Google (GOOG) has begun operating a data center in Belgium that has no chillers to support its cooling systems, a strategy that will improve its energy efficiency while making local weather forecasting a larger factor in its data center management.
Chillers, which are used to refrigerate water, are widely used in data center cooling systems but require a large amount of electricity to operate. With the growing focus on power costs, many data centers are reducing their reliance on chillers to improve the energy efficiency of their facilities.
This has boosted adoption of "free cooling," the use of fresh air from outside the data center to support the cooling systems. This approach allows data centers to use outside air when the temperature is cool, while falling back on chillers on warmer days.
Google has taken the strategy to the next level. Rather than using chillers part-time, the company has eliminated them entirely in its data center near Saint-Ghislain, Belgium, which began operating in late 2008 and also features an on-site water purification facility that allows it to use water from a nearby industrial canal rather than a municipal water utility.
Year-Round Free Cooling
The climate in Belgium will support free cooling almost year-round, according to Google engineers, with temperatures rising above the acceptable range for free cooling about seven days per year on average. The average temperature in Brussels during summer reaches 66 to 71 degrees, while Google maintains its data centers at temperatures above 80 degrees.
So what happens if the weather gets hot? On those days, Google says it will turn off equipment as needed in Belgium and shift computing load to other data centers. This approach is made possible by the scope of the company's global network of data centers, which provide the ability to shift an entire data center's workload to other facilities.
In a March interview, Urs Holzle, Google's Senior Vice President of Operations, said the company typically uses manual tools to manage data center level outages and downtime. "Teams regularly practice failing out of or routing around specific data centers as part of scheduled maintenance," he said. "Sometimes we need to build new tools when new classes of problems happen."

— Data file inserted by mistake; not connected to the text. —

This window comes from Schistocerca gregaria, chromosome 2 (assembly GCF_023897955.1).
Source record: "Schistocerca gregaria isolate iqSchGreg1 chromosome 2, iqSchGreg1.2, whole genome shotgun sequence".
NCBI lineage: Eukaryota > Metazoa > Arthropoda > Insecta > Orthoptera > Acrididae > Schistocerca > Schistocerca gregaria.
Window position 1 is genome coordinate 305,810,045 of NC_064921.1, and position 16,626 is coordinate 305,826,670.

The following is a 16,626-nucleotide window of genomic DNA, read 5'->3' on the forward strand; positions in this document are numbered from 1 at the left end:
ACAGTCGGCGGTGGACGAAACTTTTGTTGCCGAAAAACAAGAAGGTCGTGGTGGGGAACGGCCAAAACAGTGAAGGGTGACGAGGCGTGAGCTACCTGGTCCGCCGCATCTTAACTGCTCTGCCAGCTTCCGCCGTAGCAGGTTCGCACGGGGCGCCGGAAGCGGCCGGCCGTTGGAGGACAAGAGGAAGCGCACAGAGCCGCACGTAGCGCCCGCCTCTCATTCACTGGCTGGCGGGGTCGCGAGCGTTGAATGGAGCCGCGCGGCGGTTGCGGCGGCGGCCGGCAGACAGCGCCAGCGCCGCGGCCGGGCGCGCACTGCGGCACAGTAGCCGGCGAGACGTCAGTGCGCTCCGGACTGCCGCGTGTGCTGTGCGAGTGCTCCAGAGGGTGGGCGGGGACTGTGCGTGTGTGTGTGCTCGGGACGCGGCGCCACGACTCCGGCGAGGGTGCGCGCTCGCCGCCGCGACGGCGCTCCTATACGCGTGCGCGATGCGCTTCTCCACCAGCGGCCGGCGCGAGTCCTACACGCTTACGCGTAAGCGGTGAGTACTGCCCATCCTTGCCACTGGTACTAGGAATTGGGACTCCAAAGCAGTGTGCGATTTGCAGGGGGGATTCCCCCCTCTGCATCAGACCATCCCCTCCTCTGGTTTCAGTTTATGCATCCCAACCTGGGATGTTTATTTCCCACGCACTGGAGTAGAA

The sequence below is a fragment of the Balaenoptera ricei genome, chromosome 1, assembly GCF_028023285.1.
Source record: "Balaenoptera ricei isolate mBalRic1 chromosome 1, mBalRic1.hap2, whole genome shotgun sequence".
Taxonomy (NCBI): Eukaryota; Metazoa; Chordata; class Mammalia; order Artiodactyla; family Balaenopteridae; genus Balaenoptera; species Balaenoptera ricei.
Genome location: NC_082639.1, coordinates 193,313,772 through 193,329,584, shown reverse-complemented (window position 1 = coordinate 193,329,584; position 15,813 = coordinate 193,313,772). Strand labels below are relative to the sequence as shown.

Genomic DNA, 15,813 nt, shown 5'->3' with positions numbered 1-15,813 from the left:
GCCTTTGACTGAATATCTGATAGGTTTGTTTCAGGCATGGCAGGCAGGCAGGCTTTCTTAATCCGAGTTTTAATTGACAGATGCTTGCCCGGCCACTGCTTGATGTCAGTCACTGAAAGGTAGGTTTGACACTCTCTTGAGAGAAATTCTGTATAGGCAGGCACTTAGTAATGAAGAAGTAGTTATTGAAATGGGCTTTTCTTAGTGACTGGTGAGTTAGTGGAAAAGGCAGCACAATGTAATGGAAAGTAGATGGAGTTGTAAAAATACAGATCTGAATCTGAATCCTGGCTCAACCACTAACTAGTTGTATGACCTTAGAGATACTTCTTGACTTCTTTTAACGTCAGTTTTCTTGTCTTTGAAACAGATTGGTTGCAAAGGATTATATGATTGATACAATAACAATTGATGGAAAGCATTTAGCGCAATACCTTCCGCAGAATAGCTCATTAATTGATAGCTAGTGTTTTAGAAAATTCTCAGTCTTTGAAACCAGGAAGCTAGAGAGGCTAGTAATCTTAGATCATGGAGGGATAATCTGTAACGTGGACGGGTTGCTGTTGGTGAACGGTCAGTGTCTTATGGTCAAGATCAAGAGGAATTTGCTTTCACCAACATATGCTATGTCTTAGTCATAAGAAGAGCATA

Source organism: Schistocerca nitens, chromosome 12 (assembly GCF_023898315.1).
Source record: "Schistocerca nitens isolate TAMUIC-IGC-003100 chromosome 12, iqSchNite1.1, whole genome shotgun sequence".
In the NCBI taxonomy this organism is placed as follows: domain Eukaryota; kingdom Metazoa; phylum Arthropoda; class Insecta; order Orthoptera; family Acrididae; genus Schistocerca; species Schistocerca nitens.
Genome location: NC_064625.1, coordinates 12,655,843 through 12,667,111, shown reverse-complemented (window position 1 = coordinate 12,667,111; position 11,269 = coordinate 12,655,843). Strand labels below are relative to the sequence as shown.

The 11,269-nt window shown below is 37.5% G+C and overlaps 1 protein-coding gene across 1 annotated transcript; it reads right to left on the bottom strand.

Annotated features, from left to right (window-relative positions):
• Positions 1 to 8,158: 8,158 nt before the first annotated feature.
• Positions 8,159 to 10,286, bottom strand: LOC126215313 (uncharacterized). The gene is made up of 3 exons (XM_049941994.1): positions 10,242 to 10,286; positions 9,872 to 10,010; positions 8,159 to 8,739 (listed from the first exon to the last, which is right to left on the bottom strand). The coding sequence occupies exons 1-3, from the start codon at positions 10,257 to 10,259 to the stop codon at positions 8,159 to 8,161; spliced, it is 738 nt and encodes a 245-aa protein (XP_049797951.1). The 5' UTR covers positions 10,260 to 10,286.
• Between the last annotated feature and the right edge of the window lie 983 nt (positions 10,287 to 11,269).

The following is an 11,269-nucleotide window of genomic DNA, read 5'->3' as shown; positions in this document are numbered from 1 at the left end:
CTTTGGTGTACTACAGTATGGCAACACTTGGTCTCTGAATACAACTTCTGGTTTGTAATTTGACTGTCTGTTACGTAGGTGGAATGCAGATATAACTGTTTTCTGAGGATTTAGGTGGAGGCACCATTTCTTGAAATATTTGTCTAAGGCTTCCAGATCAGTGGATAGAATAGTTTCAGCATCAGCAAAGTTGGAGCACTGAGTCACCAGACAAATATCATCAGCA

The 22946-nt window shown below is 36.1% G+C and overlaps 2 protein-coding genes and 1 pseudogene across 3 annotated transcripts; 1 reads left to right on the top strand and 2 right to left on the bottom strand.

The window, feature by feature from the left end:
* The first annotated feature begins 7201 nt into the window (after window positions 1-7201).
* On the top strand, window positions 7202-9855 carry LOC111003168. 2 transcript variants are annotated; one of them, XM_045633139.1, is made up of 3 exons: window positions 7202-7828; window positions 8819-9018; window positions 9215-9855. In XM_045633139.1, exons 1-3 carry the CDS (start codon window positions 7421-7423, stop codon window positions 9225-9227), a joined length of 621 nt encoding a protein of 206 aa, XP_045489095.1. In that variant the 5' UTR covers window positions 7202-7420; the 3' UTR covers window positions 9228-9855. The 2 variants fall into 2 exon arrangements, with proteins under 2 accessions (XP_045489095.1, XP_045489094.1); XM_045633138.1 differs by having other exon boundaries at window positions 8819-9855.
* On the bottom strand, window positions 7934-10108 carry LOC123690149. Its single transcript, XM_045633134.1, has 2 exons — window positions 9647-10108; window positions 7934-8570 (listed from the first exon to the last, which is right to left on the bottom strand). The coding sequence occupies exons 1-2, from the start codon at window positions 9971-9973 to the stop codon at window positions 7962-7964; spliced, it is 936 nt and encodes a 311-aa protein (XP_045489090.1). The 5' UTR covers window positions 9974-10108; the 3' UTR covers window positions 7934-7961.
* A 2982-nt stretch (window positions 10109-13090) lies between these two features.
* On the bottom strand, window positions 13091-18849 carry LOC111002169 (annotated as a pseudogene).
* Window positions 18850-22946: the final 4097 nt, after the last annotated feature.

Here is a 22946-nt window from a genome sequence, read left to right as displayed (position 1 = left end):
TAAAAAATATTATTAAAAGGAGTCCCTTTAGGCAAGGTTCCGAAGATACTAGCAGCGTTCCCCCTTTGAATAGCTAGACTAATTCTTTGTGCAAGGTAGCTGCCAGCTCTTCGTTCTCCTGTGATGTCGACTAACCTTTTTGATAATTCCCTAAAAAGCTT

Redirecting Workloads Instantly
At last month's Structure 09 conference, Google's Vijay Gill hinted that the company has developed automated tools to manage data center heat loads and quickly redistribute workloads during thermal events (a topic covered by The Register).
"You have to have integration with everything right from the chillers down all the way to the CPU," said Gill, Google's Senior Manager of Engineering and Architecture. "Sometimes, there's a temperature excursion, and you might want to do a quick load-shedding to prevent a temperature excursion because, hey, you have a data center with no chillers. You want to move some load off. You want to cut some CPUs and some of the processes in RAM."
Gill was asked if this was a technology Google is using today. "I could not possibly comment on that," Gill replied.
Look Ma: No Chillers!
But Google engineers had already disclosed the existence of the chiller-less Belgium data center at the Google Data Center Efficiency Summit in April in Mountain View, Calif. At the event, we asked specifically: are there chillers on-site that are rarely used, or no chillers at all?
The answer: no chillers at all. The facility will rely entirely on free cooling, and redirect workload on days when it's too hot to operate. This approach makes local weather an issue in network management, although advanced forecasting can help Google anticipate days when it may need to divert work from the Belgium facility.
Nonetheless, even Google is periodically challenged by rerouting entire data centers, as seen in a February Gmail outage when a data center was overloaded while shifting workloads. Traffic redirection was also an issue in a brief outage in May.
An Enabler for "Follow the Moon"?
The ability to seamlessly shift workloads between data centers also creates intriguing long-term energy management possibilities, including a "follow the moon" strategy which takes advantage of lower costs for power and cooling during overnight hours. In this scenario, virtualized workloads are shifted across data centers in different time zones to capture savings from off-peak utility rates.
This approach has been discussed by cloud technologists Geva Perry and James Urquhart as a strategy for cloud computing providers with global data networks, who could offer a "follow-the-moon" service to enterprise customers who would normally build data centers where power is cheap. But this approach could also produce energy savings for a single company with a global network - someone like Google.